Published Mar. 26, 2014
By Ty Beaver, Tri-City Herald
Like many Columbia Basin College students, Amjad al-Sharkarji and Shwe Zin have high expectations for their future.
19-year-old Amjad wants to become an electrical engineer and is looking
at attending Washington State University Tri-Cities or a university in
Shwe, 18, is a Southridge High School senior in the Running Start program and plans to become a pediatrician.
have been selected as the college's All-USA Academic All Stars for the
2013-14 school year. They'll head to South Puget Sound Community College
in Olympia today to be honored at a banquet. Each will receive a $2,500
scholarship from Phi Theta Kappa, the honor society that organizes the
"They both are totally unabashed," said Terry Marie
Fleischman, adviser to the honor society's CBC chapter and adjunct
faculty member. "The sky's the limit."
But knowing how Shwe and
Amjad and their families fled political oppression to seek a better life
in the U.S., arrived in the Tri-Cities with very little and worked hard
to establish themselves makes their success and goals that much
grander, the students and others said.
"It's crazy to think I'm going to be a doctor," Shwe said. "I grew up in a hut. I played in the dirt."
family came to the U.S. in 2005 from Thailand where they'd been living
in a refugee camp. They fled their homeland of Burma because Shwe's
father was involved in a student anti-government group, she said. He
died after the family's arrival in Thailand and her mother remarried.
Shwe was 9 when the family came to the U.S.
"I just remember being scared," she said of arriving at a California airport where there was no translator available.
father, an Iraqi, fled his home country for Syria in the late 1980s and
started his family there. The Syrian government wouldn't recognize his
dad's engineering degree earned at an Iraqi university and wouldn't
grant him or his children citizenship, he said. That prompted the family
to seek political asylum in the U.S. in 2000 when Amjad was 4.
"I didn't know much when we first came here," he said.
arrival in the Tri-Cities, Shwe's mother worked as a housemaid and her
stepfather biked to his job at Walmart each day because they didn't have
a car. Amjad's father couldn't get his academic transcripts so he first
worked as a janitor at Energy Northwest. He is now a mechanical
The young immigrants didn't speak English and Shwe spent her initial grade school years in a transitional classroom.
"I remember being amazed," Shwe said. "It was like a movie. Everyone had their own desk."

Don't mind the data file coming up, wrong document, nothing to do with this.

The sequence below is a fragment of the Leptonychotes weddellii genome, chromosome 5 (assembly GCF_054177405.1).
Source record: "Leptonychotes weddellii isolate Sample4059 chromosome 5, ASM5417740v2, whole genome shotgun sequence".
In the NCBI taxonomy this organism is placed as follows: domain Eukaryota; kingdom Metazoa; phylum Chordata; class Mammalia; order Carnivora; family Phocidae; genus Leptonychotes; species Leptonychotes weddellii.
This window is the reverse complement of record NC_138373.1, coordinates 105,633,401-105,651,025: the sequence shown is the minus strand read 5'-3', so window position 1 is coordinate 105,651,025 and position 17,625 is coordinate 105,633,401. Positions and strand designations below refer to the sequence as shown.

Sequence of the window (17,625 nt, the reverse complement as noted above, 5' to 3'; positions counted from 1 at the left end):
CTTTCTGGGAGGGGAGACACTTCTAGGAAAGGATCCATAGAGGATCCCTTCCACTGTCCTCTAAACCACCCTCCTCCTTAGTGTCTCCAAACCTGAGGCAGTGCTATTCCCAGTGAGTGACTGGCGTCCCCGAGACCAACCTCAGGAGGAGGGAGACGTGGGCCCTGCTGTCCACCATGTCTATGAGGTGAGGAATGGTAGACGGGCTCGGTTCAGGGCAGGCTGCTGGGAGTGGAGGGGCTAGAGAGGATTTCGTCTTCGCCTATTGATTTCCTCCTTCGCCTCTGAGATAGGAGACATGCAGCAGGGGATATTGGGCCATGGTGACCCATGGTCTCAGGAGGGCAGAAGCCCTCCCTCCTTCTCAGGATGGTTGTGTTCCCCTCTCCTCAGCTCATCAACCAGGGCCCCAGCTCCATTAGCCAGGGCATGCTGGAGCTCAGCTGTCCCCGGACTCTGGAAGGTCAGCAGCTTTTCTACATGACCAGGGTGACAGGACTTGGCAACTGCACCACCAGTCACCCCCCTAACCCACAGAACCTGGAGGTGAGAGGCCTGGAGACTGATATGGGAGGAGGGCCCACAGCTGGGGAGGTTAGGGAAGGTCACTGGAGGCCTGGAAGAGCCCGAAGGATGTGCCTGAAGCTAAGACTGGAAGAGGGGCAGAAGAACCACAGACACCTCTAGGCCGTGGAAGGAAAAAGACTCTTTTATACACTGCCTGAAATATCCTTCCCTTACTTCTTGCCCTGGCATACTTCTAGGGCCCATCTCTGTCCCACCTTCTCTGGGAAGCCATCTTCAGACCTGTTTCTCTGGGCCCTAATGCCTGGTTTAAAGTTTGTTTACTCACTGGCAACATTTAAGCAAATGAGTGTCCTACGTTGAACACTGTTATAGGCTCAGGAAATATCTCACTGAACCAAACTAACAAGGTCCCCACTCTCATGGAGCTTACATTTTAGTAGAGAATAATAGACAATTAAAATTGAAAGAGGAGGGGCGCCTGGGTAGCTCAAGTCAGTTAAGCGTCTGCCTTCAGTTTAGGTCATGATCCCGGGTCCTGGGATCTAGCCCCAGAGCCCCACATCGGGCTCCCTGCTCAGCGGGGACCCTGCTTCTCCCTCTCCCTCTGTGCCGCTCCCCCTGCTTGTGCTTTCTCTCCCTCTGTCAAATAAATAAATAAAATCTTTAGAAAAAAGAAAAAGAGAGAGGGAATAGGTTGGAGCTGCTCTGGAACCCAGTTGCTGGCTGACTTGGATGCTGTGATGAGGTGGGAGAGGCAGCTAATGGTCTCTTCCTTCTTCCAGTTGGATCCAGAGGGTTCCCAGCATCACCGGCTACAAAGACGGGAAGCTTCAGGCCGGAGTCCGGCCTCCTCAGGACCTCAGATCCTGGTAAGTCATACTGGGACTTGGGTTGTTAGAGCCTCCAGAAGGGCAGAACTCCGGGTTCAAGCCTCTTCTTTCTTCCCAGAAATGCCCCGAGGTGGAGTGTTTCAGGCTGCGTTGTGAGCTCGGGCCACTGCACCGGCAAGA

and Shwe said when their families arrived in the Tri-Cities, there
wasn't a strong cultural community to support them. And after the 9/11
terrorist attacks, Amjad said his family faced some prejudice because of
their Middle Eastern heritage.
"There weren't a lot of Muslims here when we arrived," he said.
challenges didn't hold the students back, though. Amjad said his
parents pushed him to do well in school and that was reinforced by
seeing his father take classes at CBC to become a draughtsman. He
graduated from Chiawana High School last year where he was in Running
Start and enrolled at CBC to finish two associate degrees.
Shwe said her parents received the equivalent of a sixth-grade education in Burma but they also stressed academic achievement.
"My biggest motivation is to make my parents proud," she said.
About 20 students applied for the award this year, said CBC spokesman Frank Murray.
Phi Theta Kappa organizes the contest, non-society members are eligible
but all must meet specific criteria, such as having at least a 3.5
grade-point average, be enrolled in school and on track to earn an
CBC President Rich Cummins selects the college's two winners, who are now eligible for a national award.
has gotten to know the students since becoming the Phi Theta Kappa
adviser in the fall, she said. Amjad is active in honor society,
coordinating quarterly "study days" on campus so students can meet with
their professors ahead of finals and has worked to set up a knowledge
bowl competition on CBC's Pasco campus.
Shwe hasn't been as
involved but only because she has family commitments and is also
involved in activities at Southridge High, where she's captain of the
Both students have impressive academic resumes.
Amjad wants to use the engineering degree he intends to earn to better
the world through technology, while Shwe wants return to her native
Burma to treat children as doctor.
"They are totally unscathed by
what they had to go through," Fleischman said. "Those are the skill sets
that are going to take our country into the future and make the globe a
Despite the circumstances that brought them here,
Amjad and Shwe said they view the Tri-Cities as home, with Shwe adding
that her childhood in Burma and Thailand "feels like a different
Their success hasn't come easily, they said, but that's maybe part of the point, they said.
"If there's something you want, there's a way to get it," Shwe said.
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